An Exceptional Auxiliary Knockabout

For the owner who wants plenty of room for living coupled with an exceptional lot of ability and withal the ability to sail well I warmly suggest this little number, Marie-Princess. Despite the modest overall length of only 30 feet and 4 inches; and with a breadth of beam of 9 feet this boat has accommodations of startling capacity.

Look down the companionway. There in the dusk and the charm of the boat's interior are four full size made up berths, a pair both ends of the cabin scheme: between and handy to both sleeping cabins lie the galley, separate toilet room, lockers, and dining nook. Room here for four persons, two each side a built in table with roomy lockers built in the ample space behind. The quietest places of all aboard any boat are the accommodations closest to the middle sections, and here is no exception. The floor space is wide throughout the whole length of the cabin, the headroom close to 6 feet where one must walk, and the whole interior has the air of snugness and comfort. It is 17 feet from one end of the cabin house to the other, the widest part being 5 feet 9 inches. Despite the big house there is plenty of deck room and a comfortable cockpit. The house sides are little more than a foot high above the rail cap, all of which contributes to the shipshape-ness and stability.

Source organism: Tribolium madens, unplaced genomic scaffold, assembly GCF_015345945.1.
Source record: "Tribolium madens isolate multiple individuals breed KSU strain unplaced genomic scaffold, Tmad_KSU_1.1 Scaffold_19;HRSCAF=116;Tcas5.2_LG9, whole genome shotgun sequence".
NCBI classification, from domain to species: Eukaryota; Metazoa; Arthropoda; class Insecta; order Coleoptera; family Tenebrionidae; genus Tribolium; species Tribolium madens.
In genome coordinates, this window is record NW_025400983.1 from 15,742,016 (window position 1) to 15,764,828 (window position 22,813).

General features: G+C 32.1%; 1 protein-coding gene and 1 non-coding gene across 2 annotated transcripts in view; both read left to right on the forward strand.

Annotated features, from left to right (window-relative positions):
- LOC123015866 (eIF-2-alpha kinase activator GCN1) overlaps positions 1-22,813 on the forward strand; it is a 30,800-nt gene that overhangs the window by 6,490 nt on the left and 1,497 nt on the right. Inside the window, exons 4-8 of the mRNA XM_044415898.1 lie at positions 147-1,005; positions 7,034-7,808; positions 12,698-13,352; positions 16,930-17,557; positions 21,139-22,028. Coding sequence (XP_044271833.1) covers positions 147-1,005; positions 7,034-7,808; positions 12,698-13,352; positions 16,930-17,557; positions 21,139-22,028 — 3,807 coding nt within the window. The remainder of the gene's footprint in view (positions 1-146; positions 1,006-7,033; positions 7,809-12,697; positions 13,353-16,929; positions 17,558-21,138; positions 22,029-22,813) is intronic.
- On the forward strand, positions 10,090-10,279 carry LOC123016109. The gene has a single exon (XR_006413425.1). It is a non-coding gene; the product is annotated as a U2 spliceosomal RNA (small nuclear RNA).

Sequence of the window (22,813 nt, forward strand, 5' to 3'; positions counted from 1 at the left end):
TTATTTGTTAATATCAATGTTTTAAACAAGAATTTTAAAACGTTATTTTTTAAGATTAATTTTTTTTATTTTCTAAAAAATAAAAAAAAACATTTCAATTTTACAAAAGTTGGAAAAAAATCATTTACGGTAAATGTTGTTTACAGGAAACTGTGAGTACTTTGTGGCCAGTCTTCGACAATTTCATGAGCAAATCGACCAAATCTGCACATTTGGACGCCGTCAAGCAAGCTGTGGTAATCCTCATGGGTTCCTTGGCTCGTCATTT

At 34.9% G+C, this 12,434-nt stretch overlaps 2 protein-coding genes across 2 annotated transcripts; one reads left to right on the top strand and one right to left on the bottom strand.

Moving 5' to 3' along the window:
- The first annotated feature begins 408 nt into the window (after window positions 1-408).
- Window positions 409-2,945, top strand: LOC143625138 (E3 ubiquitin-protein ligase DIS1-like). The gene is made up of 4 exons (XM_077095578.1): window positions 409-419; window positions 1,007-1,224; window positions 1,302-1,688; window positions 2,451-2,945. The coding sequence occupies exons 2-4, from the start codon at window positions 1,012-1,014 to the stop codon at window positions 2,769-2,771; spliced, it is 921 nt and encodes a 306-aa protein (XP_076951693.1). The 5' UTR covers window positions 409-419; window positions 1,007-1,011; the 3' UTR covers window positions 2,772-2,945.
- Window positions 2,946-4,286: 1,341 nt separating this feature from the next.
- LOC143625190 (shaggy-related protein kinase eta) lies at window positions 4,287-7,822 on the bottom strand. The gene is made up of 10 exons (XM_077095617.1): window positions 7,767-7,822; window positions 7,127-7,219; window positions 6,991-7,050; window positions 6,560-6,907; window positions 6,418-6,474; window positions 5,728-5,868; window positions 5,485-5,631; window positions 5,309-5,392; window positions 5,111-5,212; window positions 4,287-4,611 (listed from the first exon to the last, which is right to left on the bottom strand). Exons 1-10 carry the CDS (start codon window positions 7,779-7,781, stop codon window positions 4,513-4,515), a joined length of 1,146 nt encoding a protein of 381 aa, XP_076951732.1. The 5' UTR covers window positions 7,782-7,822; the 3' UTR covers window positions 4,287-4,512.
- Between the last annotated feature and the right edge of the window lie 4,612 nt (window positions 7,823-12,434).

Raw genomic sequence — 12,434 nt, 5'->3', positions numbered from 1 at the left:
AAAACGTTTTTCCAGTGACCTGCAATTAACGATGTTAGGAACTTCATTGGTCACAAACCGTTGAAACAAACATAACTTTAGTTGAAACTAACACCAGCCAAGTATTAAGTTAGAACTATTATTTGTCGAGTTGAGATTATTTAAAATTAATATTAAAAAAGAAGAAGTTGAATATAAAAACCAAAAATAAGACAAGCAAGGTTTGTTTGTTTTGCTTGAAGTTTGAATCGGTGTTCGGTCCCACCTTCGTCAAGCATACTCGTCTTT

The lines show an easily propelled hull 30 feet 4 inches over all; 28 feet 0 inches on the water line, 9 feet in breadth, and 4 feet 9 inches draft. Rather less than accepted practice, never-the-less ample for the weatherly qualities required in a sailing boat of this water line length. The freeboard at the bow is 4 feet 2 inches; at the stern, 3 feet 2 1/2 inches. The displacement is 19,600 pounds; there will be 6,000 pounds of iron on the keel, and approximately 2,000 pounds inside. The sail area is 464 square feet. So, you see, this is a wholesome kind of little boat. It will be noticed that there are no angles or sharp corners anywhere in the sections or in the fore and aft sweep of the diagonals, buttock lines, or water lines. Consequently there will be few dragging eddies, and little if any sea pulled along astern.

The motor will be tucked under the cockpit and bridge deck. A Kermath Seabird model is shown on the plans; power enough to easily urge the hull along at a speed of a good 7 miles an hour. The fuel tanks will be beneath the forward berths.